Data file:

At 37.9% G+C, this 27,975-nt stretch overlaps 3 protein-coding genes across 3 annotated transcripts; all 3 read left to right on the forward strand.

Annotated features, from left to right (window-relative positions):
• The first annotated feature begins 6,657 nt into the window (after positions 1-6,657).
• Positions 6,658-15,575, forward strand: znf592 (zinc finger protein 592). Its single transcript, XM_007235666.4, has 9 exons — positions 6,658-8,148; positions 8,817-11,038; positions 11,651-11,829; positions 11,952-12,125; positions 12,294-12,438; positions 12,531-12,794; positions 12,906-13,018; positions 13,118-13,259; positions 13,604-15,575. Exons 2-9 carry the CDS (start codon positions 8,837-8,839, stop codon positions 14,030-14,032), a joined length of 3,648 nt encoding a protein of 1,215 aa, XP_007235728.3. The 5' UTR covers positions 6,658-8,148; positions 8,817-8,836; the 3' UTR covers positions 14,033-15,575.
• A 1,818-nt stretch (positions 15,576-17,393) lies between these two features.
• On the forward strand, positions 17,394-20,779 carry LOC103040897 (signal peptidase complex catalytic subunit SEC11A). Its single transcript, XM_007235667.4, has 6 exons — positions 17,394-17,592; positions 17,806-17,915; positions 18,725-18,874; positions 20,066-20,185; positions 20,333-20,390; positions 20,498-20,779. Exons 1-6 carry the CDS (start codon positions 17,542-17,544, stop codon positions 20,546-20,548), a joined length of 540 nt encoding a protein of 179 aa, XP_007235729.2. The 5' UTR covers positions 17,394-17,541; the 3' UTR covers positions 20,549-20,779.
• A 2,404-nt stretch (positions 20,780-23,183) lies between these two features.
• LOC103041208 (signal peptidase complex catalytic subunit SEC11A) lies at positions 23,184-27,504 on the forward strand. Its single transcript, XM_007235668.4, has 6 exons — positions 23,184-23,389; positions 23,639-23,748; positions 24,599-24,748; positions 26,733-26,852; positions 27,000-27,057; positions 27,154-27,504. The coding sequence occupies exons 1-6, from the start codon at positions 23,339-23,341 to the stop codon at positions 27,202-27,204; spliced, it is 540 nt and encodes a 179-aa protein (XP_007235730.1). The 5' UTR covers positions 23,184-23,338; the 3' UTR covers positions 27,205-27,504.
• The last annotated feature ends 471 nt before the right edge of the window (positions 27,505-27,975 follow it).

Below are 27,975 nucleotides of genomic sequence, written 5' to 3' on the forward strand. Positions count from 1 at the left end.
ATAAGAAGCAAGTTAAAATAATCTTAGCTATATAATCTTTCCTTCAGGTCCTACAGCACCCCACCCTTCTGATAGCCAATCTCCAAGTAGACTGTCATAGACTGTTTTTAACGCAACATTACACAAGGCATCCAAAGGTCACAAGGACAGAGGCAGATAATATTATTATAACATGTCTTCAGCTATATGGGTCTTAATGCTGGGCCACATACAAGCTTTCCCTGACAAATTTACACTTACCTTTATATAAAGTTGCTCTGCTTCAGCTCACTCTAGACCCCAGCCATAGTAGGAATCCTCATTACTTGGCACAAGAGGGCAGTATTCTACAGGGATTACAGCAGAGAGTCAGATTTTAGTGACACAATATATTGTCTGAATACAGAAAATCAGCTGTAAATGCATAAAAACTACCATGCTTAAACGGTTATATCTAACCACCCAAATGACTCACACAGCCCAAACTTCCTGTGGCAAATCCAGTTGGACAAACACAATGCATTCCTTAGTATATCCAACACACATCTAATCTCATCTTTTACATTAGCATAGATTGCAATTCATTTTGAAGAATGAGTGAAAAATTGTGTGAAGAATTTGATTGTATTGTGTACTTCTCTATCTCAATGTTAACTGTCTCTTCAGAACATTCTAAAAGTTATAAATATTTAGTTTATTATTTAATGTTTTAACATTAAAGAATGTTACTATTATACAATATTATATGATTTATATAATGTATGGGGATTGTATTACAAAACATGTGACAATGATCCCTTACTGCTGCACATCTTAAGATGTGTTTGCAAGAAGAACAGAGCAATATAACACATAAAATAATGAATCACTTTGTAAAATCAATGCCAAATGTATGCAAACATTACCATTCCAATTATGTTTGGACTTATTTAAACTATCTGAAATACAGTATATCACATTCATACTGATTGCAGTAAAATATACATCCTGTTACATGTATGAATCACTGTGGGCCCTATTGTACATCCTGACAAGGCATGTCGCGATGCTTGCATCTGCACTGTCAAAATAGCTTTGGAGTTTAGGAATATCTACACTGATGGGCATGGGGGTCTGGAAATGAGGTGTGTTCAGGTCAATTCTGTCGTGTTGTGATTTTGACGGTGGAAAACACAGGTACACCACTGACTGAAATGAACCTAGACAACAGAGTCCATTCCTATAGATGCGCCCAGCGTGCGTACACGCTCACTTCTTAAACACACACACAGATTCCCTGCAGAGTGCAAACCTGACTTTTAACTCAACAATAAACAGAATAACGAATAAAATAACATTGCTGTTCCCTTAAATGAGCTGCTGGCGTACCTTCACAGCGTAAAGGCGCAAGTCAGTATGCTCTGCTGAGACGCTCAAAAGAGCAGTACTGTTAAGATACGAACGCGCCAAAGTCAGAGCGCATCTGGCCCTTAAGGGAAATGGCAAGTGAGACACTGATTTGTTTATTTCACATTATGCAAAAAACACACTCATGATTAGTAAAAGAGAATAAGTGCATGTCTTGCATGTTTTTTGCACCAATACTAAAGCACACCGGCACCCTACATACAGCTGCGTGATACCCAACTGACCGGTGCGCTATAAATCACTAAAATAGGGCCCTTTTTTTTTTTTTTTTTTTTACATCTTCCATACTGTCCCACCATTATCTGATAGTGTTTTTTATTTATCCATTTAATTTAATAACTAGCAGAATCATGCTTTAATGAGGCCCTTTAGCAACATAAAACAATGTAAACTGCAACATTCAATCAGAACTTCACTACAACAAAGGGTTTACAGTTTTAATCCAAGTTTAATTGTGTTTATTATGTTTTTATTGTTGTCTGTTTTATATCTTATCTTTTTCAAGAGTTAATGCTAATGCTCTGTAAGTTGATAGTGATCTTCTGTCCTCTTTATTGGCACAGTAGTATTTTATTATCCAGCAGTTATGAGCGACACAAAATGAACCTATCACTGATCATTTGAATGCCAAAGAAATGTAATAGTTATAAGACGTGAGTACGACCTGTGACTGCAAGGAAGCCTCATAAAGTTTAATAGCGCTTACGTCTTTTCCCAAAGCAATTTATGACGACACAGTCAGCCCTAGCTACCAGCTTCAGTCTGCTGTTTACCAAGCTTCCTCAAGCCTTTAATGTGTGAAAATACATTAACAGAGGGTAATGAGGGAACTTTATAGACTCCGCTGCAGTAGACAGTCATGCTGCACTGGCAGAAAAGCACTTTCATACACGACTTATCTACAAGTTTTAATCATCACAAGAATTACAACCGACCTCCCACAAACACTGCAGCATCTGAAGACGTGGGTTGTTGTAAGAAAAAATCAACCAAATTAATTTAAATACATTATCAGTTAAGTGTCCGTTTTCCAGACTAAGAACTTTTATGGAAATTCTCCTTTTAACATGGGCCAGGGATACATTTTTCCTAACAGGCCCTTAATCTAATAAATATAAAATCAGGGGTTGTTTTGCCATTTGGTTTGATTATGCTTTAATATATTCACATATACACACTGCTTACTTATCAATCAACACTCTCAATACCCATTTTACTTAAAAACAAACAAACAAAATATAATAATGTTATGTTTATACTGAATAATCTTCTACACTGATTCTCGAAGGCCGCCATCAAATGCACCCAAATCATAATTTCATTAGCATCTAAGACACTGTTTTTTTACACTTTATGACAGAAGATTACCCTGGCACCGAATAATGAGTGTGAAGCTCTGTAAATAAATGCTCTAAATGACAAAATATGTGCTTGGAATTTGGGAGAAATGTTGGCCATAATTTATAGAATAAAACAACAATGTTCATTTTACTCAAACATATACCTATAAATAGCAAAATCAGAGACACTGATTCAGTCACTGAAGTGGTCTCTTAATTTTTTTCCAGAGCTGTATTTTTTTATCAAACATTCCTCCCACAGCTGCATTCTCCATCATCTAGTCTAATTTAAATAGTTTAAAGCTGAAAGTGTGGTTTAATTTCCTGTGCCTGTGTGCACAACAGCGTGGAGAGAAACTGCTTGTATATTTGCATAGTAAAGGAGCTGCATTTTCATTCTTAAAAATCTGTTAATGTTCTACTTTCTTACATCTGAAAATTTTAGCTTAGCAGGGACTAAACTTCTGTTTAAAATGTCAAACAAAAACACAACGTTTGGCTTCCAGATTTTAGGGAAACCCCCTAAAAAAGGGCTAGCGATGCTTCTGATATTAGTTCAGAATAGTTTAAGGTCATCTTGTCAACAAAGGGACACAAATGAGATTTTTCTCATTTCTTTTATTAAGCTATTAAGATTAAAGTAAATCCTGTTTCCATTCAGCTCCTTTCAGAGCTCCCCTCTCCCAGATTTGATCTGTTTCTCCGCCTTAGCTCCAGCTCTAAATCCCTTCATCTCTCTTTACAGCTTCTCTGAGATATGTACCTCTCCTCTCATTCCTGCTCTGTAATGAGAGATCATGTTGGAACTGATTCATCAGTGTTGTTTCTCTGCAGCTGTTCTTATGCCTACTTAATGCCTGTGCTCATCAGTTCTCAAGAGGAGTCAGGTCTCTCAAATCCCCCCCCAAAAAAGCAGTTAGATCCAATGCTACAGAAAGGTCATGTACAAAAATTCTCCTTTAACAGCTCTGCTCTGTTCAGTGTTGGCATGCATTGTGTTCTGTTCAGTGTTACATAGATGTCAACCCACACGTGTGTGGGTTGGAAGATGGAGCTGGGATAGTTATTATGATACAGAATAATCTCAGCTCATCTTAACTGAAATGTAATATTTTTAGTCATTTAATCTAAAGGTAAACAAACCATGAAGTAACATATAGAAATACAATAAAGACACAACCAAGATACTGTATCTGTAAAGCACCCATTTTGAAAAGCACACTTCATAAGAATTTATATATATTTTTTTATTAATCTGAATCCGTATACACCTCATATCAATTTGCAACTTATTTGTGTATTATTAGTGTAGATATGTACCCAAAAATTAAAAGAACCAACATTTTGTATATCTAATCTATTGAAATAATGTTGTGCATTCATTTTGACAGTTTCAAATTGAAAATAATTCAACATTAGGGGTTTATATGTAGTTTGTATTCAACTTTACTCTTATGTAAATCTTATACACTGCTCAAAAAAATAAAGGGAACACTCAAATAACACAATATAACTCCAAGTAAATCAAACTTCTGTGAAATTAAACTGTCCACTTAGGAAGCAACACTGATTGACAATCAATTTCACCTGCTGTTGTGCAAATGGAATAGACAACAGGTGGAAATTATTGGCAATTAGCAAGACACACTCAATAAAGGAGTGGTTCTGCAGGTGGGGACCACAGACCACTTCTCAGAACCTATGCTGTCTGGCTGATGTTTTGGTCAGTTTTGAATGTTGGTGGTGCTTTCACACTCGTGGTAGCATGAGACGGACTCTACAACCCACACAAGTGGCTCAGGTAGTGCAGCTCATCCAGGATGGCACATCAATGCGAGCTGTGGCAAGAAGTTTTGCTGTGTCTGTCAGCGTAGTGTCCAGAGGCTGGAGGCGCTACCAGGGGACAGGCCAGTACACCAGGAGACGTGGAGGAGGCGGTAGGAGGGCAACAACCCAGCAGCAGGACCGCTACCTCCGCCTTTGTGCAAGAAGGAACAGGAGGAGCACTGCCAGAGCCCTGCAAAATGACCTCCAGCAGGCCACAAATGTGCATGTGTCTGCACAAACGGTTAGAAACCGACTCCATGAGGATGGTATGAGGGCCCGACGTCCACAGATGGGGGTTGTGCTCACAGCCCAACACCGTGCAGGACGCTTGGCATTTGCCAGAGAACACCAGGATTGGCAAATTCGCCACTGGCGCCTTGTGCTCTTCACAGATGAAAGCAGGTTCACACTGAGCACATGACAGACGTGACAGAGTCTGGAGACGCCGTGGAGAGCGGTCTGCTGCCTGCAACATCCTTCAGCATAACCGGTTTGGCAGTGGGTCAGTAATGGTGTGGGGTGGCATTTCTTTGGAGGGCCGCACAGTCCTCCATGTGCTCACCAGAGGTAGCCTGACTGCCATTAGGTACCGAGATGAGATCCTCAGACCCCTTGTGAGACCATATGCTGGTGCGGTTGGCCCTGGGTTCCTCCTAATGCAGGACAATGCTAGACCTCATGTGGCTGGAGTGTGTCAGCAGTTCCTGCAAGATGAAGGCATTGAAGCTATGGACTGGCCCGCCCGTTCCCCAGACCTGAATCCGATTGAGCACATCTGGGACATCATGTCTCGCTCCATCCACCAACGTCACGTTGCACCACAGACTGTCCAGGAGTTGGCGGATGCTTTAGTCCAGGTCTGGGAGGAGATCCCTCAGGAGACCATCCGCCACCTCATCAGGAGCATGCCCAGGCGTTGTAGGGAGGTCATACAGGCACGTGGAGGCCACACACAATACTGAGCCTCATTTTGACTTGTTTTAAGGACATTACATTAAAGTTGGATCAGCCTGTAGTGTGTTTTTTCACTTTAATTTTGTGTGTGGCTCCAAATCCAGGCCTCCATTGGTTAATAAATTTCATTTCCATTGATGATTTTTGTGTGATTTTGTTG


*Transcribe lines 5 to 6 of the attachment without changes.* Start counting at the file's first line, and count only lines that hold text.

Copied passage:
• A 1,818-nt stretch (positions 15,576-17,393) lies between these two features.
• On the forward strand, positions 17,394-20,779 carry LOC103040897 (signal peptidase complex catalytic subunit SEC11A). Its single transcript, XM_007235667.4, has 6 exons — positions 17,394-17,592; positions 17,806-17,915; positions 18,725-18,874; positions 20,066-20,185; positions 20,333-20,390; positions 20,498-20,779. Exons 1-6 carry the CDS (start codon positions 17,542-17,544, stop codon positions 20,546-20,548), a joined length of 540 nt encoding a protein of 179 aa, XP_007235729.2. The 5' UTR covers positions 17,394-17,541; the 3' UTR covers positions 20,549-20,779.